However, if you’re experiencing a vibration, the pros at Les Schwab have the technology and knowhow to pinpoint the cause. Stop by or schedule a free, pre-trip safety check. Our pros will give your vehicle a quick inspection and show you all the options.

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  • Understanding Camber, Caster, and Toe

    Whether you’re getting behind the wheel of a family sedan or a 4x4 with plenty of ground clearance, proper alignment goes a long way. You want to be able to go around a corner without spilling your latte or energy drink, and you certainly want to be able to drive in a straight line without fighting your way through every mile. When the camber, caster, and toe are properly aligned to your vehicle’s specifications, it’s easy to forget about those settings. But when any of the three are out of alignment, you’ll notice it in your steering wheel, gas mileage, and tire wear.

    Here's how camber, caster, and toe help you get the most from your tires and fuel economy, and improve your safety and handling.

    Camber Affects Tire Wear

    The inward and outward tilt of the tire and wheel assembly (viewed from the front of the vehicle) is called camber. When the top of the tire is leaning inward, it is a negative camber. Positive camber has the top of the tire tilting outward. Each manufacturer sets a specific camber alignment for every vehicle it produces, which might be either positive, negative or zero (0º). When the camber is at the correct angle, the tire and wheel will roll straight.

    Generally, camber plays a key-role in cornering performance. If the camber is out of the manufacturer’s range, it can cause handling issues and excessive tire wear, which costs you money. If a vehicle has rear-camber adjustments, adjusting the rear camber plays a big role in straight-line stability and cornering.

    Illustration of Camber
    Image: Hunter Engineering Company

    Caster Affects Steering and Handling

    Ever tried to ride a bicycle without using your hands? The fact you could meant that your bicycle had a positive caster. If the caster had been zero (0º) or negative, riding that way would be nearly impossible. The same can be said for your vehicle.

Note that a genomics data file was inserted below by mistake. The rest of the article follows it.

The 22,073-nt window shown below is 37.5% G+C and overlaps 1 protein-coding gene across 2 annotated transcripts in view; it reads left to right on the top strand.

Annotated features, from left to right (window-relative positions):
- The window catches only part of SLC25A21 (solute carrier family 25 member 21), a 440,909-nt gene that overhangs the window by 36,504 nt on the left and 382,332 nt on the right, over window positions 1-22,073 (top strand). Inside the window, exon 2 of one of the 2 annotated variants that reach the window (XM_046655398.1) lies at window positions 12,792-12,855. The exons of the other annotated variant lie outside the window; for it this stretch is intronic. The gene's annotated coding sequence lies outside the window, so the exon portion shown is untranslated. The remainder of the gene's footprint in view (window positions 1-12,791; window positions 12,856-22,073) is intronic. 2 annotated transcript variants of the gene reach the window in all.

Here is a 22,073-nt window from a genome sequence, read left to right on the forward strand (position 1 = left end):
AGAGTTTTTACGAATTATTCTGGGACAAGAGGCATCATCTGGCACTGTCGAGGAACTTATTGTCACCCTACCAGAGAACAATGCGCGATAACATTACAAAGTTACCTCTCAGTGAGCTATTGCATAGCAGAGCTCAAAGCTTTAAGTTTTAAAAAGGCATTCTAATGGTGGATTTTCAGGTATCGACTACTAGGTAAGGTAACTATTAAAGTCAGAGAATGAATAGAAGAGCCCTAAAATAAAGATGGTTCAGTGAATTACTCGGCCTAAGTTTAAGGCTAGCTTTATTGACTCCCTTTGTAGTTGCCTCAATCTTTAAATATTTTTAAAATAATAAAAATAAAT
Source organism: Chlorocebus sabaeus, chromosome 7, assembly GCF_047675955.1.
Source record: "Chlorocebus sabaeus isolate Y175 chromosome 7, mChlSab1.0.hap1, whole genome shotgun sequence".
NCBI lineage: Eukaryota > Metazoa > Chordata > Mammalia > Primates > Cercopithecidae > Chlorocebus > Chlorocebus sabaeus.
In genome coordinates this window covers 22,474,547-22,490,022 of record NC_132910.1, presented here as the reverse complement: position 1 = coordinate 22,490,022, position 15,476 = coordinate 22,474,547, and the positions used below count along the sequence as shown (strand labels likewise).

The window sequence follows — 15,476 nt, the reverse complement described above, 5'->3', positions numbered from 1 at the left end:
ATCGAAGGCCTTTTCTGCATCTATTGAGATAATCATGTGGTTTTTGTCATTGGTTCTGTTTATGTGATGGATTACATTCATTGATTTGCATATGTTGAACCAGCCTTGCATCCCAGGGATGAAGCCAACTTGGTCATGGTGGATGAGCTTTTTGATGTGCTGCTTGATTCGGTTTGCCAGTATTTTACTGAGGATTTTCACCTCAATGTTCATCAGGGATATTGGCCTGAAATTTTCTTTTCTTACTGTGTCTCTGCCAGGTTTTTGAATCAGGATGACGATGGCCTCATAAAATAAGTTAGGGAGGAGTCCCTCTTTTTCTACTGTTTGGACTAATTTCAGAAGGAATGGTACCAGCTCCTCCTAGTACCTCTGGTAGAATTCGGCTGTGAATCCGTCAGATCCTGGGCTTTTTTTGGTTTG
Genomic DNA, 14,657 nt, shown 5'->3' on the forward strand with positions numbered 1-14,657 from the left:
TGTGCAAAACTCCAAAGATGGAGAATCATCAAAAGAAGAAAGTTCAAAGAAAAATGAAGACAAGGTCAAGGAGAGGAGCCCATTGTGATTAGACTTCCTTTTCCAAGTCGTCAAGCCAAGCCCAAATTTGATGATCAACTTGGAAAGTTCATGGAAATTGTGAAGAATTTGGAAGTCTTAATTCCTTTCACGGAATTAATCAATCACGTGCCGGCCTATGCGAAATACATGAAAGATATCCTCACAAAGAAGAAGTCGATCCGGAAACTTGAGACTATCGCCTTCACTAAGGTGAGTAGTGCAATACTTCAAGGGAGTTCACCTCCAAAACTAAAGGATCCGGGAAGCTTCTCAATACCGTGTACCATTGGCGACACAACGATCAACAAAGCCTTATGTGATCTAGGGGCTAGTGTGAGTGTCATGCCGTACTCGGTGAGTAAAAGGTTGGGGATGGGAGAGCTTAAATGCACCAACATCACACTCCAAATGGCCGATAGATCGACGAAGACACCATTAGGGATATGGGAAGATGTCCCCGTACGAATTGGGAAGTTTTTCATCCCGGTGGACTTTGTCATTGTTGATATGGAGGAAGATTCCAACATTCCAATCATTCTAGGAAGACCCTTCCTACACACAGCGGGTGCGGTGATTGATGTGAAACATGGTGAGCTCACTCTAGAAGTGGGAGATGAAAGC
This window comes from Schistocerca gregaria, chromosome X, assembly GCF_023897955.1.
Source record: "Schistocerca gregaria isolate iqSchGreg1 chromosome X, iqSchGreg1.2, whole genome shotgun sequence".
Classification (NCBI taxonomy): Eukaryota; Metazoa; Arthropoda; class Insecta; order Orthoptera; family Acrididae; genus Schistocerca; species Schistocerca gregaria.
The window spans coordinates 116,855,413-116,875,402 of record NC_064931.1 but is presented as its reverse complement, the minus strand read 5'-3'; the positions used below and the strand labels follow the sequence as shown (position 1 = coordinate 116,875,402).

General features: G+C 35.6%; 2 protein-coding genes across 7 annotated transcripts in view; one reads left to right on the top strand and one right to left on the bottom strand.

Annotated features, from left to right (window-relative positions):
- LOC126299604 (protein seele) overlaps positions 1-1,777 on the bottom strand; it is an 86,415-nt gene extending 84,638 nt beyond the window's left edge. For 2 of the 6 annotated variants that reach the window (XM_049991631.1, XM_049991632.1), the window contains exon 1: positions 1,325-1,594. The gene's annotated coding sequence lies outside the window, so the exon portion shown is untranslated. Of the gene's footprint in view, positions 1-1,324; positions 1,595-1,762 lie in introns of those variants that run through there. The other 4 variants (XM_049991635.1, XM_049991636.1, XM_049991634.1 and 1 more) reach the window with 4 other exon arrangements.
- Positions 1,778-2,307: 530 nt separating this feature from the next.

Modern vehicles run a certain amount of positive caster with the steering axis tilted rearward toward the driver. While caster doesn’t affect tire wear like camber, it does have a big impact on steering and handling.

    The higher the caster, the more stability a vehicle will have at higher speeds. Lower caster equals more responsive handling.

    Illustration of Caster
    Image: Hunter Engineering Company

    Toe is the Most Important Angle for Tire Life

    Of all the angles, the toe can fall out of alignment the easiest. A toe that is properly calibrated to manufacturer specifications (which can be either slightly positive or negative) will be at zero (0º) when on the road. This means all of the tire and wheel assemblies (front and rear) are pointing in the same direction.

    What does it mean when the toe is out of alignment? It means your tires are wearing out faster than they should and you’re burning more fuel than is necessary. When the toe is at the correct angle, there’s less friction on the tires as they roll. When they are facing away from each other (toe-out) or toward each other (toe-in), they’re essentially scrubbing on the road ever so slightly with every passing mile.

    Illustration of Toe
    Image: Hunter Engineering Company

    Les Schwab Does Alignments

    At Les Schwab, we want to help you get the most out of your tires. If you haven’t had your alignment checked in a while, or you suspect an issue, stop by any of our stores. Our experts will show you what is needed to get your camber, caster, and toe back within your manufacturer’s specifications for prolonged tire life, improved safety and handling, and increased fuel economy.

    Schedule an Alignment